The "Flammy Band"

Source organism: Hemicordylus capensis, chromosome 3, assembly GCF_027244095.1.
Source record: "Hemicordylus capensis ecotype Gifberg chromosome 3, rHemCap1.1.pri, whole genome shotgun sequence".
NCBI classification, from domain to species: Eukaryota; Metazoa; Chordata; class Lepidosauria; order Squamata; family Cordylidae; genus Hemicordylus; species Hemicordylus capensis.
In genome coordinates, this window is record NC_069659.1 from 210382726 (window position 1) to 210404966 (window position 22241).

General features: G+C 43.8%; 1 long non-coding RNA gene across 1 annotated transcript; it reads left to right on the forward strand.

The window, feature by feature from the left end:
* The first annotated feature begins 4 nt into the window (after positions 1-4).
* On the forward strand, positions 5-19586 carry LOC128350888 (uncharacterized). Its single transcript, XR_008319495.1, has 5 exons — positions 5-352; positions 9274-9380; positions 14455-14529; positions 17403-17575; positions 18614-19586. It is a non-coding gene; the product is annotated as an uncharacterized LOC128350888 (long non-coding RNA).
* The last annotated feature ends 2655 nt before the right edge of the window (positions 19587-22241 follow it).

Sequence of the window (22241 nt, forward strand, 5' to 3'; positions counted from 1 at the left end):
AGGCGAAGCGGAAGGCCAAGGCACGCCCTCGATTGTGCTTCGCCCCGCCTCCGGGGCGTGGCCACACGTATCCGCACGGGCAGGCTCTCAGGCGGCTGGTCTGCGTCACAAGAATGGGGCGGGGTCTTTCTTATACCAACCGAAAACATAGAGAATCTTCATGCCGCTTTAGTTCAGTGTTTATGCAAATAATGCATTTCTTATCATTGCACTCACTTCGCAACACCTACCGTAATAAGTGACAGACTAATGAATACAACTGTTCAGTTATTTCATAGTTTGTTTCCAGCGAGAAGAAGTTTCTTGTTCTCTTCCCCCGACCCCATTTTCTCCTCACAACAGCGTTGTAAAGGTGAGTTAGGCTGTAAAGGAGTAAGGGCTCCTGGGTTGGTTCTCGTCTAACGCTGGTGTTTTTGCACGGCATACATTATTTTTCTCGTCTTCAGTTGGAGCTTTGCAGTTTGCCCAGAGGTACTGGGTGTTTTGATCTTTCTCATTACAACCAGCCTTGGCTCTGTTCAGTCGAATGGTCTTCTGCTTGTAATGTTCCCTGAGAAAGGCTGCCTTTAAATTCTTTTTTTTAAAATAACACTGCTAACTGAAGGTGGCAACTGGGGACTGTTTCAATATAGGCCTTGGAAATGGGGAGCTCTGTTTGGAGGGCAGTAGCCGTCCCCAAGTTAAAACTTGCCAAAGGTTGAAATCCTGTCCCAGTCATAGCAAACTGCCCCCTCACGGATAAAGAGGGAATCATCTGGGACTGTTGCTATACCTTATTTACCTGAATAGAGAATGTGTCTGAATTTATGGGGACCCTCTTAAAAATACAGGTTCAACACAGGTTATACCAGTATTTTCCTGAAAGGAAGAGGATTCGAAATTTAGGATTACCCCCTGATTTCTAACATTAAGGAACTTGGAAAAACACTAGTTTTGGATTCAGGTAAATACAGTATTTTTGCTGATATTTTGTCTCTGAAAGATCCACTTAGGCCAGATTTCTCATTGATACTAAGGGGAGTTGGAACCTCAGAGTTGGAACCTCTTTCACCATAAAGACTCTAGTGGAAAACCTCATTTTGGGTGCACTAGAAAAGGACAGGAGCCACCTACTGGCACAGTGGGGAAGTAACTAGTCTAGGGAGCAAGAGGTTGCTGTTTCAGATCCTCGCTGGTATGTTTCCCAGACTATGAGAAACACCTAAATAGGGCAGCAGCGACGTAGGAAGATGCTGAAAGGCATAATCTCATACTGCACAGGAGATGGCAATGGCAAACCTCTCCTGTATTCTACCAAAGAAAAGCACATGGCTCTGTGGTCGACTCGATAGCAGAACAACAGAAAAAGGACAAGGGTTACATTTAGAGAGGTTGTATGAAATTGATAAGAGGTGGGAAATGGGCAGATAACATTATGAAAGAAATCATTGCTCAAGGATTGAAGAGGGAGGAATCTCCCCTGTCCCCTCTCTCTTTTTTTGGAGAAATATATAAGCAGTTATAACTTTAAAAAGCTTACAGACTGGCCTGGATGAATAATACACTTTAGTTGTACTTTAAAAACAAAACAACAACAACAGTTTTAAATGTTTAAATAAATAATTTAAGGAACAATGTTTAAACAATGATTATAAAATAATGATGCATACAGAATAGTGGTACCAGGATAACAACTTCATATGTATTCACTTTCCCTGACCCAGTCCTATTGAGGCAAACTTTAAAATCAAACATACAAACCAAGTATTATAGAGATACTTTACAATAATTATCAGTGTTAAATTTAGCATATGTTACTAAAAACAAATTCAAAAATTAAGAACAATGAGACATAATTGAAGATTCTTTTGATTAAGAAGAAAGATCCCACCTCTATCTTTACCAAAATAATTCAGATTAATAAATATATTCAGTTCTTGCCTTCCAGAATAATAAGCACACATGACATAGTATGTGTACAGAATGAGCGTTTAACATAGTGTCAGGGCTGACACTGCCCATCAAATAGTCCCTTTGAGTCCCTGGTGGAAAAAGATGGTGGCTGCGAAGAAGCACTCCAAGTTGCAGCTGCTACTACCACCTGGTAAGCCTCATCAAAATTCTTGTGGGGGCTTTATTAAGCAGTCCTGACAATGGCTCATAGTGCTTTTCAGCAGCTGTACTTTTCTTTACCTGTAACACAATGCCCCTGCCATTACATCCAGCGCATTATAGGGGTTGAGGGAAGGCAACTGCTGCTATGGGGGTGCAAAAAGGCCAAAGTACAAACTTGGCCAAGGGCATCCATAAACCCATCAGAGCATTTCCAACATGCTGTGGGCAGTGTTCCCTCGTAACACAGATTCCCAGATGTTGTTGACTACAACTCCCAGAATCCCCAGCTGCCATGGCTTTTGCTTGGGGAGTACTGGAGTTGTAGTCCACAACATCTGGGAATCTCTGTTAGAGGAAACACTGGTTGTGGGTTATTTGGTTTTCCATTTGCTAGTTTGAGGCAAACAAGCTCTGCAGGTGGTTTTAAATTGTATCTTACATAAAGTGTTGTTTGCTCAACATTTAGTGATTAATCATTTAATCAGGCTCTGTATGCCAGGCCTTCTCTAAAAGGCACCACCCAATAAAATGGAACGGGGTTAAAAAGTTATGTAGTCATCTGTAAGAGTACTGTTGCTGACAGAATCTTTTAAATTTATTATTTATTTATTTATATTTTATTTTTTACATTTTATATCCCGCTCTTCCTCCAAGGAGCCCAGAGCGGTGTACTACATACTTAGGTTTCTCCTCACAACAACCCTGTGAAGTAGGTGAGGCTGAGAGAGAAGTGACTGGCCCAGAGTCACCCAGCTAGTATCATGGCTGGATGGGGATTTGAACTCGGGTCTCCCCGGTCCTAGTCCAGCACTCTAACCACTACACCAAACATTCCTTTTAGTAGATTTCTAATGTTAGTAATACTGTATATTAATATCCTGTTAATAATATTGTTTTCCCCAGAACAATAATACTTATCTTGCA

Our family is a hodge-podge of musical talents. My husband and I have collected and dabbled with lots of instruments...piano, guitars, banjos, fiddles, banjo-uke, ukelele, mandolin, mountain dulcimer, tin whistle, jaw harp, washboard, spoons, drums, and saxaphone. It all started on our first date...I was getting together for breakfast with someone from church I was sure was going to be in the "friend category." From our first hours together I realized we had more in common than I would have thought - he and I both loved listening to music and playing music. I remember him bringing his guitar up to my apartment and trying to painfully play a song on the guitar together. He has always had a "funky" strum to which I would be bobbing my head to keep us on the same beat. I have always admired his pure love of improvising and trying out new tunes on a variety of instruments. He is known to sneak in a fiddle or ukelele into his suitcase on his many work trips for relaxation. As a music educator, I have struggled with getting out of my head, or thinking I should have learned this instrument 20 years ago. My husband has helped me have fun with instruments and I have helped him with being more adventuresome with his voice. We have enjoyed several summers at folk music camps - contradancing, listening to music, and taking various classes. These people know how to have fun with music! I first envisioned our future family band at one of these camps after seeing the joy present in several musical families. Almost two years ago, this vision started to materialize with my husband, my son, and I trying to play together. At that time we called it the Family Band but my son called it "flammy" instead. The Urban Dictionary states that this can mean "bad...not very good" - perfect! No high expectations...just play and have fun. Now with a 3 1/2 year old and a 16 month old..and two worn out parents, we attempt to make music together. I play guitar most often while my husband will play keyboard or ukelele. My son loves to overpower us on two floor toms (drums) while my daughter joyously shakes maracas. I won't lie - it doesn't sound very good most of the time but it is a wonderful exercise in not taking ourselves too seriously and creating music together. We will get better...and maybe in 5 years I'll post a recording of us...but for now we will be the only audience.


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